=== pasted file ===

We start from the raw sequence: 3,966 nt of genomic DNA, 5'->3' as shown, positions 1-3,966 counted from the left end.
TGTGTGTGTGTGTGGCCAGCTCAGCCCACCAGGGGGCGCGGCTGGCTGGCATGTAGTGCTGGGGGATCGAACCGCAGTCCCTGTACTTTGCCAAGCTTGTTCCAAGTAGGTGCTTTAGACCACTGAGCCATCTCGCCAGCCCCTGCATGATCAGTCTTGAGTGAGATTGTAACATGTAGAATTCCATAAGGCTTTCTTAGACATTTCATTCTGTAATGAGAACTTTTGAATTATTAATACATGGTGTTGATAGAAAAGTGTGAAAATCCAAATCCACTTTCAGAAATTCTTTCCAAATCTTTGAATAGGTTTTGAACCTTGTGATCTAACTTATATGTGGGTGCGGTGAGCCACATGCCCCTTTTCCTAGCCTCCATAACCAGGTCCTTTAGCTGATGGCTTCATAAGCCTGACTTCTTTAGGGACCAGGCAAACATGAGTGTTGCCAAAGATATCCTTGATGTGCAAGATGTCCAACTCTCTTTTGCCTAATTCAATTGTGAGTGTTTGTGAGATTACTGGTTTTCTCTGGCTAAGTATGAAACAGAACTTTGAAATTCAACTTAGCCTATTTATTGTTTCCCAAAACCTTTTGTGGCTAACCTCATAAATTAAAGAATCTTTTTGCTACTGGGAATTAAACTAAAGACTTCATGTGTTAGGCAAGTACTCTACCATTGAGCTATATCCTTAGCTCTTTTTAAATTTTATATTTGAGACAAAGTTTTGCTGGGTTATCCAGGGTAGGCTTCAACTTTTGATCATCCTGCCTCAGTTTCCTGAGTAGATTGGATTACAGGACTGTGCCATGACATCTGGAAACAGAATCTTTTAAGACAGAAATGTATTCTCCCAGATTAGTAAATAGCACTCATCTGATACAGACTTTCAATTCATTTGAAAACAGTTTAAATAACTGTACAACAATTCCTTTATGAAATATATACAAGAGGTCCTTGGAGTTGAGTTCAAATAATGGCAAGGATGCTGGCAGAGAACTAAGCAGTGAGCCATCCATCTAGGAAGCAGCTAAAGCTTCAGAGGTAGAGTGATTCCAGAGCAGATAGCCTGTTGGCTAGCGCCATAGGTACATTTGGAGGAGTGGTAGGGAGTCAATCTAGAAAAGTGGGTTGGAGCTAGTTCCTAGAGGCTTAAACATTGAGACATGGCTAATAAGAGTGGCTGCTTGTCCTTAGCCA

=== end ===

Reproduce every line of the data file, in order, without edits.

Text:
We start from the raw sequence: 3,966 nt of genomic DNA, 5'->3' as shown, positions 1-3,966 counted from the left end.
TGTGTGTGTGTGTGGCCAGCTCAGCCCACCAGGGGGCGCGGCTGGCTGGCATGTAGTGCTGGGGGATCGAACCGCAGTCCCTGTACTTTGCCAAGCTTGTTCCAAGTAGGTGCTTTAGACCACTGAGCCATCTCGCCAGCCCCTGCATGATCAGTCTTGAGTGAGATTGTAACATGTAGAATTCCATAAGGCTTTCTTAGACATTTCATTCTGTAATGAGAACTTTTGAATTATTAATACATGGTGTTGATAGAAAAGTGTGAAAATCCAAATCCACTTTCAGAAATTCTTTCCAAATCTTTGAATAGGTTTTGAACCTTGTGATCTAACTTATATGTGGGTGCGGTGAGCCACATGCCCCTTTTCCTAGCCTCCATAACCAGGTCCTTTAGCTGATGGCTTCATAAGCCTGACTTCTTTAGGGACCAGGCAAACATGAGTGTTGCCAAAGATATCCTTGATGTGCAAGATGTCCAACTCTCTTTTGCCTAATTCAATTGTGAGTGTTTGTGAGATTACTGGTTTTCTCTGGCTAAGTATGAAACAGAACTTTGAAATTCAACTTAGCCTATTTATTGTTTCCCAAAACCTTTTGTGGCTAACCTCATAAATTAAAGAATCTTTTTGCTACTGGGAATTAAACTAAAGACTTCATGTGTTAGGCAAGTACTCTACCATTGAGCTATATCCTTAGCTCTTTTTAAATTTTATATTTGAGACAAAGTTTTGCTGGGTTATCCAGGGTAGGCTTCAACTTTTGATCATCCTGCCTCAGTTTCCTGAGTAGATTGGATTACAGGACTGTGCCATGACATCTGGAAACAGAATCTTTTAAGACAGAAATGTATTCTCCCAGATTAGTAAATAGCACTCATCTGATACAGACTTTCAATTCATTTGAAAACAGTTTAAATAACTGTACAACAATTCCTTTATGAAATATATACAAGAGGTCCTTGGAGTTGAGTTCAAATAATGGCAAGGATGCTGGCAGAGAACTAAGCAGTGAGCCATCCATCTAGGAAGCAGCTAAAGCTTCAGAGGTAGAGTGATTCCAGAGCAGATAGCCTGTTGGCTAGCGCCATAGGTACATTTGGAGGAGTGGTAGGGAGTCAATCTAGAAAAGTGGGTTGGAGCTAGTTCCTAGAGGCTTAAACATTGAGACATGGCTAATAAGAGTGGCTGCTTGTCCTTAGCCA